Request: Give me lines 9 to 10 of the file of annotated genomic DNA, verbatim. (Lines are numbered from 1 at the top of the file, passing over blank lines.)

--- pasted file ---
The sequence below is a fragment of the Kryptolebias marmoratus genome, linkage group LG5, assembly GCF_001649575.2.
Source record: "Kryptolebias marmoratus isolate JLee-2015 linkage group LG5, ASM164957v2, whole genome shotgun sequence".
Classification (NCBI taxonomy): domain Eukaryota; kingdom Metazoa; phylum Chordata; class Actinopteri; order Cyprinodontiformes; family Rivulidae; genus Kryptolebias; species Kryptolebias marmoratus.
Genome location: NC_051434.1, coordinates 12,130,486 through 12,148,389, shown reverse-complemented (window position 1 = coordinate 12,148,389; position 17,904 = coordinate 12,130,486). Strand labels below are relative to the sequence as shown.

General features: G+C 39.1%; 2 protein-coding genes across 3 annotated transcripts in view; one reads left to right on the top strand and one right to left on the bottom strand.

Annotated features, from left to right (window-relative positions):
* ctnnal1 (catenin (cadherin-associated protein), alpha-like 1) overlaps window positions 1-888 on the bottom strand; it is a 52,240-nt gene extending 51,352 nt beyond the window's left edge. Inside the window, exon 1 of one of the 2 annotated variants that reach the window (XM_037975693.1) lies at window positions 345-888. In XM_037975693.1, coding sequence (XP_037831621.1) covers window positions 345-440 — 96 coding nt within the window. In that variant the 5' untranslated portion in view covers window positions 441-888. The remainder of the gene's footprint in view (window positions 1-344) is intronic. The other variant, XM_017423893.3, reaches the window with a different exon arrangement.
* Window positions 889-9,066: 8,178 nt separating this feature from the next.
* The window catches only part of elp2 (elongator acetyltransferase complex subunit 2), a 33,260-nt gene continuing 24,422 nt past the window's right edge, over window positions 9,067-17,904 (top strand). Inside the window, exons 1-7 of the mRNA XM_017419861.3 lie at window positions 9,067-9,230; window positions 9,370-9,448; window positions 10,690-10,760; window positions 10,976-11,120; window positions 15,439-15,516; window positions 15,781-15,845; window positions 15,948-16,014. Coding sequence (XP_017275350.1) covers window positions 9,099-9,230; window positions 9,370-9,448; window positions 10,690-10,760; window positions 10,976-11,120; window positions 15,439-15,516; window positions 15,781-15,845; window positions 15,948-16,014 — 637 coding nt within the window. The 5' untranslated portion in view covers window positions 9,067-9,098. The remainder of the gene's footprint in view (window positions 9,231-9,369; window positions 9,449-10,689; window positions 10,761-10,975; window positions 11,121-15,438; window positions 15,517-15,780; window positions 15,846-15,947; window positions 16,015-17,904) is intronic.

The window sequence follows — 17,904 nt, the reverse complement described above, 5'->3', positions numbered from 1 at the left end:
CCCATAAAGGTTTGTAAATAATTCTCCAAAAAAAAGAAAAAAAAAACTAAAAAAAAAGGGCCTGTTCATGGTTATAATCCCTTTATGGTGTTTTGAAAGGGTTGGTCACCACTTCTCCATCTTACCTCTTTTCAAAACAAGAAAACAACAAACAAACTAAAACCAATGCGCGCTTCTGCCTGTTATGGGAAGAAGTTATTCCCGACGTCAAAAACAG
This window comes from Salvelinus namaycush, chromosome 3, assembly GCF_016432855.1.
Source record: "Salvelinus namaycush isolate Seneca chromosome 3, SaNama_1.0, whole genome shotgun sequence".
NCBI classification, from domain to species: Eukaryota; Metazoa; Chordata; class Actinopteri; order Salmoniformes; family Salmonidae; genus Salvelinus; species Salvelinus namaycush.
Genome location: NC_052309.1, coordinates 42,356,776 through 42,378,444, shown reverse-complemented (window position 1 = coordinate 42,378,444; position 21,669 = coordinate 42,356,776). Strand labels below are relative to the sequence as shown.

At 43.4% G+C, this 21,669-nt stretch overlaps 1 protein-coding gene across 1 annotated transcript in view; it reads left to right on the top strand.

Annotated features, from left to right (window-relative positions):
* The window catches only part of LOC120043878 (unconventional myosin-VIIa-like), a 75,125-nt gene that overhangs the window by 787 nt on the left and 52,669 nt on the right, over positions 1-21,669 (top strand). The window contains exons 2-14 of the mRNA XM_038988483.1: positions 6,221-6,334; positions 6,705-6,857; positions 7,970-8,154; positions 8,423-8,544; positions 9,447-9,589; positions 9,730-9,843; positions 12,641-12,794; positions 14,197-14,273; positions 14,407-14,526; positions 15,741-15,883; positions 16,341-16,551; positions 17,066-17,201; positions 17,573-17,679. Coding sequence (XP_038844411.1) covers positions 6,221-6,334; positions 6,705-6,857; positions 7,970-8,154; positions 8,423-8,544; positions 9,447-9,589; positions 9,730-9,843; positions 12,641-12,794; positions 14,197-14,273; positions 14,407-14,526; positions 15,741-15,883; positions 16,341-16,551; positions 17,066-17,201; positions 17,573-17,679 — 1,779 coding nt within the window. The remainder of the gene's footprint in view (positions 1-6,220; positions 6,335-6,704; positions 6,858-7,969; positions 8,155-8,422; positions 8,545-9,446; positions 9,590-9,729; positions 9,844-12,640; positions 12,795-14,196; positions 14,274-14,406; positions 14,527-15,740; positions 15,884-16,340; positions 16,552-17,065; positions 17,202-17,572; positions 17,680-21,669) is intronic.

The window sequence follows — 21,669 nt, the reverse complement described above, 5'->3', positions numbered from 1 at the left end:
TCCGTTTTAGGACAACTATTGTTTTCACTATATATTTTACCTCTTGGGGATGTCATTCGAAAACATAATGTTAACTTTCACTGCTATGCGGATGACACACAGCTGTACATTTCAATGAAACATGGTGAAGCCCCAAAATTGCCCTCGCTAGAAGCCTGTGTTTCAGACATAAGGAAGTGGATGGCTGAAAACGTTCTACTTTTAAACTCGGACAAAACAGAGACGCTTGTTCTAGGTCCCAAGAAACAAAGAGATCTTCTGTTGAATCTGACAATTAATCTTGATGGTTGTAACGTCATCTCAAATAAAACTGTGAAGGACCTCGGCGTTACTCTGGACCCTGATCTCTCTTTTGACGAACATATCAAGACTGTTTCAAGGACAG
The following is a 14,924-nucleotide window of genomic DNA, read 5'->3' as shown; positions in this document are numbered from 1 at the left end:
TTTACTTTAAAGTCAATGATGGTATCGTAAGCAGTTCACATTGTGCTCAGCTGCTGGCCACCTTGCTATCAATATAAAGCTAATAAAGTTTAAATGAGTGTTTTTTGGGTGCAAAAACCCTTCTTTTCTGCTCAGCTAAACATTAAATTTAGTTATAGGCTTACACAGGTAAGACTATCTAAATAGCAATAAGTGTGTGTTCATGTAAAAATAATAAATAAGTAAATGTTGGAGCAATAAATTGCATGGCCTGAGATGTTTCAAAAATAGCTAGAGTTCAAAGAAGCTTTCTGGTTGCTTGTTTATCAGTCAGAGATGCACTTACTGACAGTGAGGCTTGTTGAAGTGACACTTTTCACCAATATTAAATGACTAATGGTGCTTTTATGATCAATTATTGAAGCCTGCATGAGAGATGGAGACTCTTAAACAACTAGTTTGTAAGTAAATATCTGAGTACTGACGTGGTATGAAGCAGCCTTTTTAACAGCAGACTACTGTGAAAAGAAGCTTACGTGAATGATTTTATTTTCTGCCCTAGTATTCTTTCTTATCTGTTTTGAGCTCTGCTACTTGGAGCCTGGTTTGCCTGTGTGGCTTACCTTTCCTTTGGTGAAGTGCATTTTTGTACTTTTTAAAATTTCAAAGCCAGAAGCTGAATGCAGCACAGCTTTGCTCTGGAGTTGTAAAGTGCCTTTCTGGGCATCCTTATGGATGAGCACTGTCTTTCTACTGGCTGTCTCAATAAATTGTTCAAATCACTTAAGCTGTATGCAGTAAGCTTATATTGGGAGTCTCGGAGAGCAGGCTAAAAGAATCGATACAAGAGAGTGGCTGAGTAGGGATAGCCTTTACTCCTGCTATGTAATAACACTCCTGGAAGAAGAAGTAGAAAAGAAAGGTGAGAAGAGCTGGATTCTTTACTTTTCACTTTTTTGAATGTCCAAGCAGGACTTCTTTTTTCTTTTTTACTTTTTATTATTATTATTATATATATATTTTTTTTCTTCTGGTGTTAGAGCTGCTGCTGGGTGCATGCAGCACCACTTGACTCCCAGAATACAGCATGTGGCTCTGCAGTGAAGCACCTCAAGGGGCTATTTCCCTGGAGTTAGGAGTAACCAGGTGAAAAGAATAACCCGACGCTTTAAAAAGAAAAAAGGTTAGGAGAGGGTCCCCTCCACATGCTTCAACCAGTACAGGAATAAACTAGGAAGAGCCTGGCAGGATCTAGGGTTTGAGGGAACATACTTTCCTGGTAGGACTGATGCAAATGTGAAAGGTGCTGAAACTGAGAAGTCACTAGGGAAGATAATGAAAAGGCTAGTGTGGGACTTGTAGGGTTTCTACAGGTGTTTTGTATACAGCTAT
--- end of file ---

* The window catches only part of elp2 (elongator acetyltransferase complex subunit 2), a 33,260-nt gene continuing 24,422 nt past the window's right edge, over window positions 9,067-17,904 (top strand). Inside the window, exons 1-7 of the mRNA XM_017419861.3 lie at window positions 9,067-9,230; window positions 9,370-9,448; window positions 10,690-10,760; window positions 10,976-11,120; window positions 15,439-15,516; window positions 15,781-15,845; window positions 15,948-16,014. Coding sequence (XP_017275350.1) covers window positions 9,099-9,230; window positions 9,370-9,448; window positions 10,690-10,760; window positions 10,976-11,120; window positions 15,439-15,516; window positions 15,781-15,845; window positions 15,948-16,014 — 637 coding nt within the window. The 5' untranslated portion in view covers window positions 9,067-9,098. The remainder of the gene's footprint in view (window positions 9,231-9,369; window positions 9,449-10,689; window positions 10,761-10,975; window positions 11,121-15,438; window positions 15,517-15,780; window positions 15,846-15,947; window positions 16,015-17,904) is intronic.

The window sequence follows — 17,904 nt, the reverse complement described above, 5'->3', positions numbered from 1 at the left end: